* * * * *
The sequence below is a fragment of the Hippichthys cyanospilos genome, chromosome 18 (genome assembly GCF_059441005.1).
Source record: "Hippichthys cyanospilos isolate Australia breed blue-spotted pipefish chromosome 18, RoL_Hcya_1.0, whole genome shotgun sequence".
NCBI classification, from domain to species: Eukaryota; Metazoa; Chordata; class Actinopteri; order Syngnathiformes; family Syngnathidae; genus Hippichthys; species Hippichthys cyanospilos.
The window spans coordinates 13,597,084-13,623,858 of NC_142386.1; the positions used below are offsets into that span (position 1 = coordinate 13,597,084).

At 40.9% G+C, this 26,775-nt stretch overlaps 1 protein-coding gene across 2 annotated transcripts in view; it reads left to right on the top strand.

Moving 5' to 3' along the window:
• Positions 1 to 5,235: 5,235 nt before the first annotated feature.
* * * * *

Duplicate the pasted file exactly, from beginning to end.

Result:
The sequence below is a fragment of the Hippichthys cyanospilos genome, chromosome 18 (genome assembly GCF_059441005.1).
Source record: "Hippichthys cyanospilos isolate Australia breed blue-spotted pipefish chromosome 18, RoL_Hcya_1.0, whole genome shotgun sequence".
NCBI classification, from domain to species: Eukaryota; Metazoa; Chordata; class Actinopteri; order Syngnathiformes; family Syngnathidae; genus Hippichthys; species Hippichthys cyanospilos.
The window spans coordinates 13,597,084-13,623,858 of NC_142386.1; the positions used below are offsets into that span (position 1 = coordinate 13,597,084).

At 40.9% G+C, this 26,775-nt stretch overlaps 1 protein-coding gene across 2 annotated transcripts in view; it reads left to right on the top strand.

Moving 5' to 3' along the window:
• Positions 1 to 5,235: 5,235 nt before the first annotated feature.